24 March, Saturday

To safeguard our students, more resources must go to enhance school security

Analytical Wing

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When I first ran for Congress, I promised the voters of my district that I would “attack problems, not people.”  Throughout my career, I have worked hard to offer solutions when challenges arise.
Now, it’s time for a solution to school violence.  Our country has endured many school shootings: Columbine in Colorado; Sandy Hook in Connecticut; Stoneman Douglas in Florida. Like millions of Americans, I’ve been shocked and angered by the senseless loss of life. I’ve also heard from my constituents, who’ve asked: “Kay, what can we do?”
When we decided to make airports safe from armed terrorists, we installed metal detectors and dramatically increased safety. It’s time we did the same thing for our schools.
The legislation (H.R. 5135) that I introduced on March 1 will:
Provide federal aid to local school districts who want to install metal detectors or other screening technologies
Encourage schools receiving the money to limit entrances. By limiting the number of entry/exit points, schools can secure their perimeter and enhance safety.
Allow any school applying for federal money to work with local law enforcement to implement security measures that best suit each school’s needs.
This is simple, straightforward legislation. It preserves local control and gives schools the freedom to work with law enforcement to secure America’s schools without undermining the Second Amendment.
My plan would provide almost immediate security for schools, and it would show teachers and students that we can do something to stop school shootings. It would authorize enough funding from Congress to ensure that every school in America can install metal detectors – without unfunded mandates or additional strings attached.
As a former teacher, I know that sometimes Washington places burdensome, unfunded mandates on school districts that cannot afford them. That’s why my approach would provide federal money to schools who work with local law enforcement. This will ensure that school districts don’t have to find savings elsewhere to install metal detectors. While schools would be responsible for the personnel, the good news is that most schools already have police officers in the school, or they have them assigned to a school.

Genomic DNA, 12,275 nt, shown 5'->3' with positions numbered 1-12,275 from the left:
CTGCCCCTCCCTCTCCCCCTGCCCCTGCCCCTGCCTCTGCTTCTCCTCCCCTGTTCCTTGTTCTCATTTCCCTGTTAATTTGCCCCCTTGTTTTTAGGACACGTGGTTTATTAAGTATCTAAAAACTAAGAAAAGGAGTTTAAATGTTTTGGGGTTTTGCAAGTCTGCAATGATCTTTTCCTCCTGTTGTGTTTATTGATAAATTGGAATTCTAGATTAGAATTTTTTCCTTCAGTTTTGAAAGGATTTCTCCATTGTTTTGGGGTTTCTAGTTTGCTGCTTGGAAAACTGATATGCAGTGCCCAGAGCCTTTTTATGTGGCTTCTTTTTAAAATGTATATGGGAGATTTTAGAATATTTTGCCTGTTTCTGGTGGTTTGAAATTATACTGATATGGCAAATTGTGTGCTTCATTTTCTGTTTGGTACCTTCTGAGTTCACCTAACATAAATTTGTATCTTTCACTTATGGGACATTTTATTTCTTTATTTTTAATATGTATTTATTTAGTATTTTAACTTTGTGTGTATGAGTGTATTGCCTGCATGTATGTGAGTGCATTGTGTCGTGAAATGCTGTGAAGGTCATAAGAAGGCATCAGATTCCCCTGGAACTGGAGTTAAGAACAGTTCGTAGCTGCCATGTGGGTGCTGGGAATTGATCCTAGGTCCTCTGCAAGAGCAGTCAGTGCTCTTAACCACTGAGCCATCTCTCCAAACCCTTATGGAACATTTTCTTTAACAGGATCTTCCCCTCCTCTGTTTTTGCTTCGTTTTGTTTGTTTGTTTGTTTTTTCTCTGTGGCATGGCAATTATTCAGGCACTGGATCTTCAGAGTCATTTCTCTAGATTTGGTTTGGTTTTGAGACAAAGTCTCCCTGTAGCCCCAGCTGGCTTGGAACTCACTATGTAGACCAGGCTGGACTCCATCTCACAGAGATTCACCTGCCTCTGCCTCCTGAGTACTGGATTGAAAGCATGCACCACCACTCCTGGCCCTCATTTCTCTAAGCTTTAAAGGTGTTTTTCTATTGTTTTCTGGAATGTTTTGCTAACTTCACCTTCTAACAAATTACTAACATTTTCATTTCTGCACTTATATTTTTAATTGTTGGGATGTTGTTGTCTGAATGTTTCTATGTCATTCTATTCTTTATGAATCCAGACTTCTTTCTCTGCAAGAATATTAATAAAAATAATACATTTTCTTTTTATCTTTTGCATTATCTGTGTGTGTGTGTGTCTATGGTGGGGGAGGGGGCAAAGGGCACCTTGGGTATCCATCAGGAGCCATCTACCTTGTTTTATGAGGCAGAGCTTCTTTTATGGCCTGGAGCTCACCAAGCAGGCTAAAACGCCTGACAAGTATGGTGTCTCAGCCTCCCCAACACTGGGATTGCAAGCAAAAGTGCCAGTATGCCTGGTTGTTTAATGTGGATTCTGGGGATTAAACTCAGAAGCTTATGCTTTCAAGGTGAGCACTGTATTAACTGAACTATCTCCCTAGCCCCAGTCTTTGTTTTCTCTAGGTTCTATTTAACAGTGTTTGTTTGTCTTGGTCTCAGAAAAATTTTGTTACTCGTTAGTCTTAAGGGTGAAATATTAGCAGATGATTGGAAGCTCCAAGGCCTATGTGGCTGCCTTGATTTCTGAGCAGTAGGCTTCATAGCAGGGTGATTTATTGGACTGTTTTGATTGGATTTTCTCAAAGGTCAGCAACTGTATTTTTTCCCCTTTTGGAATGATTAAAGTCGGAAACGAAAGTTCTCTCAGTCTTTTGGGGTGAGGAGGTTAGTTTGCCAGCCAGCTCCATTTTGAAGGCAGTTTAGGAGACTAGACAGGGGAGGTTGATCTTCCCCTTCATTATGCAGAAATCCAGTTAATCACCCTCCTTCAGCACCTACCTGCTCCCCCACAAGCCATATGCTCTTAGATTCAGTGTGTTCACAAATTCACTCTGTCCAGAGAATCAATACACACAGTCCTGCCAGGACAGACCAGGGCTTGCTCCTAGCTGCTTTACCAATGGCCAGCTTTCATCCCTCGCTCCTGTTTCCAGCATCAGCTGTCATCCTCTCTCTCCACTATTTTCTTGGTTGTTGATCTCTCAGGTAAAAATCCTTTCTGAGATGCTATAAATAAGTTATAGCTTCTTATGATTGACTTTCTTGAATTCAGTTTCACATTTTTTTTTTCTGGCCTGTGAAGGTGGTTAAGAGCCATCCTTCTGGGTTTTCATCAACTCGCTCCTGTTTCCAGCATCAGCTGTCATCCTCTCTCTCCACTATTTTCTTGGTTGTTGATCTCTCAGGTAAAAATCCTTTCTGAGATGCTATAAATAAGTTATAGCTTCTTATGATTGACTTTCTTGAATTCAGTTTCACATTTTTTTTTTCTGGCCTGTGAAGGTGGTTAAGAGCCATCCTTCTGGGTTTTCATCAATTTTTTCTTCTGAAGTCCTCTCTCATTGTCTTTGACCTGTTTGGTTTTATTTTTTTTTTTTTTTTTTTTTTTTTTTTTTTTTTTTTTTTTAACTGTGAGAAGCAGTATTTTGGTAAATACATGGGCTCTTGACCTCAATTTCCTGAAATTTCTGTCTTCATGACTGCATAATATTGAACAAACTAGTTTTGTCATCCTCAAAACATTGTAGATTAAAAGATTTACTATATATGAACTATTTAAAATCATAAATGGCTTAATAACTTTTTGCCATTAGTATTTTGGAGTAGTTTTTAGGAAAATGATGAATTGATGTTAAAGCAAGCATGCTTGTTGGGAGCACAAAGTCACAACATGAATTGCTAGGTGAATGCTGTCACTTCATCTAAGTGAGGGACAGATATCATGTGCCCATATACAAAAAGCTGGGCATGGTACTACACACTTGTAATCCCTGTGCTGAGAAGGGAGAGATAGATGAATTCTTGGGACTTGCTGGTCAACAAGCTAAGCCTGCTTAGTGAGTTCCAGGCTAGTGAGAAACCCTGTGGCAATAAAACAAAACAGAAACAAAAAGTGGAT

I currently serve as the chairwoman of the House Appropriations Defense Subcommittee. In that role, I have a unique insight into our defense capabilities. I also know how much money we spend protecting our country’s national security. Can’t we find funds to keep our schools safe?  We can and we must. My proposal authorizes $500 million a year for 10 years. It would prove to students and parents that ensuring the safety and security of America’s school children is just as important as national security. 
I recognize that this is not a comprehensive solution. This is just one step that we can take to provide a safe and secure learning environment for teachers and students. There will be other proposals to address school safety, and I believe that all options should be considered.
We can secure our schools and protect America’s school children. I believe that all Americans, and all members of Congress, can support this legislation. Let’s focus on stopping criminals with guns from entering our schools. My plan will do just that.

The Hill

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